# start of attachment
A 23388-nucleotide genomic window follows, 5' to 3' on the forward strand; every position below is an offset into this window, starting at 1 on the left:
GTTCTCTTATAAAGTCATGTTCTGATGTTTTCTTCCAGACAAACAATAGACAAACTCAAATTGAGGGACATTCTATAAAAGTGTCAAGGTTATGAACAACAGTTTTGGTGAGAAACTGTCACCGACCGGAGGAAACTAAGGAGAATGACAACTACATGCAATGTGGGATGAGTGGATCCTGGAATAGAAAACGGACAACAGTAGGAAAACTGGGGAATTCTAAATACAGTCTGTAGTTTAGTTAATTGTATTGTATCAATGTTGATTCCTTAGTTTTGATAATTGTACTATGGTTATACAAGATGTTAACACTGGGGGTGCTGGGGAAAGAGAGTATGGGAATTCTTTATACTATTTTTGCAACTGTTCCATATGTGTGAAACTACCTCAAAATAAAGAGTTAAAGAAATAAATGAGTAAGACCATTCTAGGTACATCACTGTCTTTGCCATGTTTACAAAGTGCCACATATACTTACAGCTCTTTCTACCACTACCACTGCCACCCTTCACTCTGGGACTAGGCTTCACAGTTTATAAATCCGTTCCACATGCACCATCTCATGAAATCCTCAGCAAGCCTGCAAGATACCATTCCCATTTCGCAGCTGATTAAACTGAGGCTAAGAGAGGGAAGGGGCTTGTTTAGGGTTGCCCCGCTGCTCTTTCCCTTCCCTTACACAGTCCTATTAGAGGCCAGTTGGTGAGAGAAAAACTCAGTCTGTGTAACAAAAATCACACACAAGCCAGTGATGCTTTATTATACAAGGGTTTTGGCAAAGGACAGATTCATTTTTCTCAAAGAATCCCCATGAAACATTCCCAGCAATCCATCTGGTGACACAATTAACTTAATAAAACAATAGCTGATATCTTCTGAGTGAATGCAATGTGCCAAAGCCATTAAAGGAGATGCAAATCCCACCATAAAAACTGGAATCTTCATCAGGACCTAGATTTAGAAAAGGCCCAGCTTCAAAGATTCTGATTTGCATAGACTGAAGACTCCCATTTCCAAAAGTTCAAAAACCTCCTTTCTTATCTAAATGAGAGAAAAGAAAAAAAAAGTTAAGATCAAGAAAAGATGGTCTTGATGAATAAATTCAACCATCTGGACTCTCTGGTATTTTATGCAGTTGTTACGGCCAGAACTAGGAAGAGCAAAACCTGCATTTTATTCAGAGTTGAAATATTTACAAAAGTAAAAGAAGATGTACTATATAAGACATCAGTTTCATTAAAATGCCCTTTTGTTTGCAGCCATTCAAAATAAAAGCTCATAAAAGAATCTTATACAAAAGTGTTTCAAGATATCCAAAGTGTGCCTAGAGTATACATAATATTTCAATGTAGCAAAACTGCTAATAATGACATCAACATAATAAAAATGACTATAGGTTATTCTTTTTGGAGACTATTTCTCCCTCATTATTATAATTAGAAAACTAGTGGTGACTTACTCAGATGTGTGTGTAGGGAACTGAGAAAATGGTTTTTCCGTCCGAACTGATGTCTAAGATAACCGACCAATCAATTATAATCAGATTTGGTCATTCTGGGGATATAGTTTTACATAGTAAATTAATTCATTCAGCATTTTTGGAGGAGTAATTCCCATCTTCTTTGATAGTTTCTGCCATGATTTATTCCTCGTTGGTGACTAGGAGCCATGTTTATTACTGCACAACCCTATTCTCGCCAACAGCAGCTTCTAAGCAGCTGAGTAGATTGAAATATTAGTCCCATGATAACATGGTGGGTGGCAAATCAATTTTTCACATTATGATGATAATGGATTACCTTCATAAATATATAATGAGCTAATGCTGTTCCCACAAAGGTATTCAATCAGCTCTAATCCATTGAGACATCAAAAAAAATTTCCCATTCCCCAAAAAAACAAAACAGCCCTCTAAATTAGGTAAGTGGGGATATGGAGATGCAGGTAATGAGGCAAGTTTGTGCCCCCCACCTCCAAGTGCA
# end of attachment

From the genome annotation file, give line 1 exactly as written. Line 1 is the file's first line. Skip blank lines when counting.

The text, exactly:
A 23388-nucleotide genomic window follows, 5' to 3' on the forward strand; every position below is an offset into this window, starting at 1 on the left: